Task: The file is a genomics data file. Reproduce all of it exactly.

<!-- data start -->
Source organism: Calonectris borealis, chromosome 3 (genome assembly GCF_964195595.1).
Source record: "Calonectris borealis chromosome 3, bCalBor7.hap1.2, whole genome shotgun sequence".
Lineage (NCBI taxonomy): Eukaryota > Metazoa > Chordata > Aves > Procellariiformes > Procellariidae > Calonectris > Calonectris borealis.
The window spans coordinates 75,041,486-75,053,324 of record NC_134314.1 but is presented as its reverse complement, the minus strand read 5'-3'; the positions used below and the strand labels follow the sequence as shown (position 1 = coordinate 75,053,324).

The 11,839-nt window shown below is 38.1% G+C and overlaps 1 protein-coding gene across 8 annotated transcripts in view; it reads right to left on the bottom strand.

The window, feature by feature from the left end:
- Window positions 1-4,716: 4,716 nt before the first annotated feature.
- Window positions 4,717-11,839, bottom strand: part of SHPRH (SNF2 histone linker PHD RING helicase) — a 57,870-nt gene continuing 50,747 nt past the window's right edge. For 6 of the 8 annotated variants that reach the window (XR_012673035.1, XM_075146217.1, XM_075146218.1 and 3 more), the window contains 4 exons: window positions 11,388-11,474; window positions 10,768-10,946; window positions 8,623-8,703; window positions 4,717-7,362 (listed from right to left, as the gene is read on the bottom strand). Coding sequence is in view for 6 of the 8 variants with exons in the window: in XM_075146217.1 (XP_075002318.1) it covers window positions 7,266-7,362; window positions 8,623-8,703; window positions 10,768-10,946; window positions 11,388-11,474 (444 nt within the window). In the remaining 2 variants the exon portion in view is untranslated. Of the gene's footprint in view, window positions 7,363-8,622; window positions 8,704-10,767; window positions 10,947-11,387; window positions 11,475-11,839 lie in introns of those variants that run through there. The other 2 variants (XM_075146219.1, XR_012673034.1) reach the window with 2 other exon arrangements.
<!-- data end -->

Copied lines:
Source organism: Calonectris borealis, chromosome 3 (genome assembly GCF_964195595.1).
Source record: "Calonectris borealis chromosome 3, bCalBor7.hap1.2, whole genome shotgun sequence".
Lineage (NCBI taxonomy): Eukaryota > Metazoa > Chordata > Aves > Procellariiformes > Procellariidae > Calonectris > Calonectris borealis.
The window spans coordinates 75,041,486-75,053,324 of record NC_134314.1 but is presented as its reverse complement, the minus strand read 5'-3'; the positions used below and the strand labels follow the sequence as shown (position 1 = coordinate 75,053,324).

The 11,839-nt window shown below is 38.1% G+C and overlaps 1 protein-coding gene across 8 annotated transcripts in view; it reads right to left on the bottom strand.

The window, feature by feature from the left end:
- Window positions 1-4,716: 4,716 nt before the first annotated feature.
- Window positions 4,717-11,839, bottom strand: part of SHPRH (SNF2 histone linker PHD RING helicase) — a 57,870-nt gene continuing 50,747 nt past the window's right edge. For 6 of the 8 annotated variants that reach the window (XR_012673035.1, XM_075146217.1, XM_075146218.1 and 3 more), the window contains 4 exons: window positions 11,388-11,474; window positions 10,768-10,946; window positions 8,623-8,703; window positions 4,717-7,362 (listed from right to left, as the gene is read on the bottom strand). Coding sequence is in view for 6 of the 8 variants with exons in the window: in XM_075146217.1 (XP_075002318.1) it covers window positions 7,266-7,362; window positions 8,623-8,703; window positions 10,768-10,946; window positions 11,388-11,474 (444 nt within the window). In the remaining 2 variants the exon portion in view is untranslated. Of the gene's footprint in view, window positions 7,363-8,622; window positions 8,704-10,767; window positions 10,947-11,387; window positions 11,475-11,839 lie in introns of those variants that run through there. The other 2 variants (XM_075146219.1, XR_012673034.1) reach the window with 2 other exon arrangements.